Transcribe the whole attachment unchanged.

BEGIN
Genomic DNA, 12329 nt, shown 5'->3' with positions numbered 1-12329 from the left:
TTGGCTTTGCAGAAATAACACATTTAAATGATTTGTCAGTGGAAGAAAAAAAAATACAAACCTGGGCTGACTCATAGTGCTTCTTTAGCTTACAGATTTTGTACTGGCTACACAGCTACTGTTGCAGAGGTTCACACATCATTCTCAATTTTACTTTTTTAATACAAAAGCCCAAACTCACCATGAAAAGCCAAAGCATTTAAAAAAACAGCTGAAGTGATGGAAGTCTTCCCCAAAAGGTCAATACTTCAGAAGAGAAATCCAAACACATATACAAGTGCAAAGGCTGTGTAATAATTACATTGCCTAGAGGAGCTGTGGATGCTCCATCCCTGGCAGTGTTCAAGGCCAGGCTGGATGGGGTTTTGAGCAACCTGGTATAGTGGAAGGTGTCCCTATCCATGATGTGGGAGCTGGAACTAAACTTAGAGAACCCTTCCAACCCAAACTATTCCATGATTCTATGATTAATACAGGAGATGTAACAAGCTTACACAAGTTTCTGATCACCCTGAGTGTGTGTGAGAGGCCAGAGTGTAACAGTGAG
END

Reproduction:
Genomic DNA, 12329 nt, shown 5'->3' with positions numbered 1-12329 from the left:
TTGGCTTTGCAGAAATAACACATTTAAATGATTTGTCAGTGGAAGAAAAAAAAATACAAACCTGGGCTGACTCATAGTGCTTCTTTAGCTTACAGATTTTGTACTGGCTACACAGCTACTGTTGCAGAGGTTCACACATCATTCTCAATTTTACTTTTTTAATACAAAAGCCCAAACTCACCATGAAAAGCCAAAGCATTTAAAAAAACAGCTGAAGTGATGGAAGTCTTCCCCAAAAGGTCAATACTTCAGAAGAGAAATCCAAACACATATACAAGTGCAAAGGCTGTGTAATAATTACATTGCCTAGAGGAGCTGTGGATGCTCCATCCCTGGCAGTGTTCAAGGCCAGGCTGGATGGGGTTTTGAGCAACCTGGTATAGTGGAAGGTGTCCCTATCCATGATGTGGGAGCTGGAACTAAACTTAGAGAACCCTTCCAACCCAAACTATTCCATGATTCTATGATTAATACAGGAGATGTAACAAGCTTACACAAGTTTCTGATCACCCTGAGTGTGTGTGAGAGGCCAGAGTGTAACAGTGAG